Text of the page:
The Archangel Michael, the warrior saint, crushes Satan beneath his feet before raising his spear to skewer the ghoulish fallen angel. Viewed alongside the explicit dedication plaque, the triumph of the blond, white Michael over the dark-skinned monster becomes a literal representation of the victory of British forces over restive colonial subjects in India. The ‘Indian Mutiny’, 1857-58, entered into British military myth, commemorated in reviews and pageants for decades afterwards. The brutality of rebellious Indians haunted the popular imagination, who lauded the military heroes of Lucknow and Dehli as saviours of European virtue. This window’s explicit colonial message disturbs me, especially because St Michael did not have to be portrayed this way.
Other windows in County Cork show St Michael battling a dragon. In Corkbeg church, named St Michael and All Saints, there are two windows featuring Michael, which commemorate military men. 2 One window shows Michael slaying a dragon, in an image that recalls depictions of St George. (Michael is distinguished from George by his wings.) 3
The dedication reads:
To the Glory of God and in Loving Memory of William Myers Woolsey Priest Sometime Rector of this Parish and his Son Frank of the 23rd Bombay Rifle Regiment. RIP.
Frank died of sunstroke at Raykote in 1892. His father died in Corkbeg in 1881. 4
The other window shows St Michael with a scales, referring to his role in the Last Judgement, when he will weigh the souls. Although he is holding his sword and wearing armour, Michael here is more stern judge than triumphant warrior.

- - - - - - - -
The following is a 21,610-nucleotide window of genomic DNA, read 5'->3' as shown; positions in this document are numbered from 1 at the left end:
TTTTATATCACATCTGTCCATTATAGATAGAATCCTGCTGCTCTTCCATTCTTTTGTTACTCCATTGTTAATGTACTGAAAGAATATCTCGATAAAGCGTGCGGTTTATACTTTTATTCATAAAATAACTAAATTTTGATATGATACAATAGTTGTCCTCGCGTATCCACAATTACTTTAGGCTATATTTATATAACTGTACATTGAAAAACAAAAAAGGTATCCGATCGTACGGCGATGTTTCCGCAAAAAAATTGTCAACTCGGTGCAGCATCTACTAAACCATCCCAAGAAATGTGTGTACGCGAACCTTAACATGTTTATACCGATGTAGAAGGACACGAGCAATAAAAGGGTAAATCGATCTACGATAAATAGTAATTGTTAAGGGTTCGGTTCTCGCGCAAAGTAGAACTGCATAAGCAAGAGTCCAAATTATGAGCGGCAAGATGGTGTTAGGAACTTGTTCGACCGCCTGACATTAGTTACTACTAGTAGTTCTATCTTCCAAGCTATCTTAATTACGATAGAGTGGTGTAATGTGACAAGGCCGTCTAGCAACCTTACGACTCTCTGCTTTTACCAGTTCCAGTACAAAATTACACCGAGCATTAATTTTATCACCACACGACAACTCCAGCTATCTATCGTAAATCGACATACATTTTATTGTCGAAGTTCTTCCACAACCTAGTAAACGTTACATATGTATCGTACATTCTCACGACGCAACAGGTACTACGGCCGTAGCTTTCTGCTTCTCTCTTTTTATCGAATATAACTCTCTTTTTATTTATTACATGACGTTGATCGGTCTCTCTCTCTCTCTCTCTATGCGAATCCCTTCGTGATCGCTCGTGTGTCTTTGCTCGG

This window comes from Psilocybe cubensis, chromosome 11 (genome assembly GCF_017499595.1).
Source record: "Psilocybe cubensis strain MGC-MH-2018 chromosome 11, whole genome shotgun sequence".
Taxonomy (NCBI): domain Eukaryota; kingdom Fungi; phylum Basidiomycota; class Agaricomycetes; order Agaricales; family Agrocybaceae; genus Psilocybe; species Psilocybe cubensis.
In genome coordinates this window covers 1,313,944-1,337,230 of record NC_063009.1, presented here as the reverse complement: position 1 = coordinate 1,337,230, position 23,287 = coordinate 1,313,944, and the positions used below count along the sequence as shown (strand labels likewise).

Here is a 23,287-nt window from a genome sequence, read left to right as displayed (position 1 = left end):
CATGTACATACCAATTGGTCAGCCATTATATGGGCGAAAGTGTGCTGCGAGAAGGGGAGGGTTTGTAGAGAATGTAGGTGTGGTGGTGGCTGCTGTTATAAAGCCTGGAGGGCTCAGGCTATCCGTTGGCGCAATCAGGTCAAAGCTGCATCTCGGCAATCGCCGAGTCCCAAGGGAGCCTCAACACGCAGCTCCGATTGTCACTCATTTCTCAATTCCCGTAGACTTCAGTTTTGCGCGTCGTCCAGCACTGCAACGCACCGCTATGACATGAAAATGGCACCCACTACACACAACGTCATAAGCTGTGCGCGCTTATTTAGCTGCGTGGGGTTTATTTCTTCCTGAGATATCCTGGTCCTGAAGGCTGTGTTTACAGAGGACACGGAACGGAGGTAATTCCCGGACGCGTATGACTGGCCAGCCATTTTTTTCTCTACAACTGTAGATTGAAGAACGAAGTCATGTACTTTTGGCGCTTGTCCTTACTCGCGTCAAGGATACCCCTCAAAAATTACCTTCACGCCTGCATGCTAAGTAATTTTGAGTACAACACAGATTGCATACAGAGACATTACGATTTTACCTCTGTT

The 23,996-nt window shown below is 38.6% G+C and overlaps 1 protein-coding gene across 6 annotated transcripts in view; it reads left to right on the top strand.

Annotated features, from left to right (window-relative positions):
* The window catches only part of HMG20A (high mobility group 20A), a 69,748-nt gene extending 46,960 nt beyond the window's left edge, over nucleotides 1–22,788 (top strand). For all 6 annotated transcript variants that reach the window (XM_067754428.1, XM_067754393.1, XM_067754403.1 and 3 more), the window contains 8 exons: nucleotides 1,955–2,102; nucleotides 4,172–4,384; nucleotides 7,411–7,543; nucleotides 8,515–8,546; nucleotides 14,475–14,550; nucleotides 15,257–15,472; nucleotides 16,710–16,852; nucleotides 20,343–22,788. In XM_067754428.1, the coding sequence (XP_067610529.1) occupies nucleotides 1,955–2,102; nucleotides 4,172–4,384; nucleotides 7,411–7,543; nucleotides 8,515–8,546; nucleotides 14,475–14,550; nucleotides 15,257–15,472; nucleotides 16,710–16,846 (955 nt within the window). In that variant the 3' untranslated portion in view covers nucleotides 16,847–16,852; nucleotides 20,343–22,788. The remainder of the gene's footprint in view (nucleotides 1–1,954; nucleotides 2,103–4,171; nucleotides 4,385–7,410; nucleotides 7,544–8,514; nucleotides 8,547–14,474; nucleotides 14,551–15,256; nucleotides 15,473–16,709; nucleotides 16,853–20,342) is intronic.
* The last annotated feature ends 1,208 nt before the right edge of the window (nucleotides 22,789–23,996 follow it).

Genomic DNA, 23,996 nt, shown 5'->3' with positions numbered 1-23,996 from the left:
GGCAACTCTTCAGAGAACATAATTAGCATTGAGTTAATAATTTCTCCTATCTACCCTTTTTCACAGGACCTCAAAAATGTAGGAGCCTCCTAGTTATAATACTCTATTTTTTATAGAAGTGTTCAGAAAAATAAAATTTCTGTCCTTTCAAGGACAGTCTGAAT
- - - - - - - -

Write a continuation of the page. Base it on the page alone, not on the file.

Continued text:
The dedication on this window reads:
To the Glory of God and in Loving Memory of Frances Edwards who died at Parkstone Dorset Jany 2nd 1895. Also of Frank Hodges Captn in the Clare Artillery and Royal West Regt who died at Fort Carlisle May 22nd 1896. He served in the Soudan with the 50th Regiment and was present at the Battle of Ginnis.
Although this window commemorates colonial service, it is a more equivocal image that invites multiple readings than the St Michael window in Altar.
As well as being named for a warrior saint, Corkbeg church was effectively the garrison church for the nearby Fort Carlisle. The Rector was chaplain to the troops, for which he received 50 pounds a year. He was also the chaplain and visitor to the school in the Fort where soldier’s children were educated. Every Sunday, the Anglican officers and men paraded to their local church, St Michael’s, led by a military band.
St Michael was not a very popular choice for stained glass in the Church of Ireland, featuring in just 39 windows in the Gloine survey. 5 Important biblical stories such as the Angel and Women at the Tomb were depicted in 100 windows, while 171 portrayals of the Ascension are recorded. But the stained glass windows of the warrior saint shows how the glory of war was part of the devotional fabric of some church buildings.
**Corkbeg images are from the Gloine website. There is no equivalent survey of the Roman Catholic churches of Ireland.**
- The window dates from circa 1935. See http://www.gloine.ie/gloine/diocese/building/3223/ ↩
- http://www.gloine.ie/gloine/diocese/window/15284/ ↩
- http://www.christianiconography.info/michael.html ↩
- http://www.corkpastandpresent.ie/history/coleschurchandparishrecords/colesrecordsdioceseofcloyne/cole_cloyne_175_202.pdf p 196. ↩
- http://gloine.ie/gloine/search/window/iconography ↩